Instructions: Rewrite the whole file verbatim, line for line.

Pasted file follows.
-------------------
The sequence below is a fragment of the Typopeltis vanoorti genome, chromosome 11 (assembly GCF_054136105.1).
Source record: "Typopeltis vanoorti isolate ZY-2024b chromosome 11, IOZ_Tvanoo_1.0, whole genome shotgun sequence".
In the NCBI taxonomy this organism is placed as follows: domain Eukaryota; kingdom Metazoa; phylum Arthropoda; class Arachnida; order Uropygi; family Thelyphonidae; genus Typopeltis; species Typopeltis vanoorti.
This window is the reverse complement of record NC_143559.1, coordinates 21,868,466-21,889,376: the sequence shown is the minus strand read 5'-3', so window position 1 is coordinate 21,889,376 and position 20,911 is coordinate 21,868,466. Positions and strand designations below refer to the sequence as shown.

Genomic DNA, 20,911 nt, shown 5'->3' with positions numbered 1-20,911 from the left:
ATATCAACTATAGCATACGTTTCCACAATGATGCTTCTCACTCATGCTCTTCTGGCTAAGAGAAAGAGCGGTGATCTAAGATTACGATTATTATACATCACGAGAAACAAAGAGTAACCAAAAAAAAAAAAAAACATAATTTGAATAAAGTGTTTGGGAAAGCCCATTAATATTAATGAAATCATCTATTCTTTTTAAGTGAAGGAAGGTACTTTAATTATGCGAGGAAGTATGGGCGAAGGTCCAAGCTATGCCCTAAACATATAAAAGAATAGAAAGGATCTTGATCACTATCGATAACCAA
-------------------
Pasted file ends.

The sequence below is a fragment of the Typopeltis vanoorti genome, chromosome 11 (assembly GCF_054136105.1).
Source record: "Typopeltis vanoorti isolate ZY-2024b chromosome 11, IOZ_Tvanoo_1.0, whole genome shotgun sequence".
In the NCBI taxonomy this organism is placed as follows: domain Eukaryota; kingdom Metazoa; phylum Arthropoda; class Arachnida; order Uropygi; family Thelyphonidae; genus Typopeltis; species Typopeltis vanoorti.
This window is the reverse complement of record NC_143559.1, coordinates 21,868,466-21,889,376: the sequence shown is the minus strand read 5'-3', so window position 1 is coordinate 21,889,376 and position 20,911 is coordinate 21,868,466. Positions and strand designations below refer to the sequence as shown.

Genomic DNA, 20,911 nt, shown 5'->3' with positions numbered 1-20,911 from the left:
ATATCAACTATAGCATACGTTTCCACAATGATGCTTCTCACTCATGCTCTTCTGGCTAAGAGAAAGAGCGGTGATCTAAGATTACGATTATTATACATCACGAGAAACAAAGAGTAACCAAAAAAAAAAAAAAACATAATTTGAATAAAGTGTTTGGGAAAGCCCATTAATATTAATGAAATCATCTATTCTTTTTAAGTGAAGGAAGGTACTTTAATTATGCGAGGAAGTATGGGCGAAGGTCCAAGCTATGCCCTAAACATATAAAAGAATAGAAAGGATCTTGATCACTATCGATAACCAA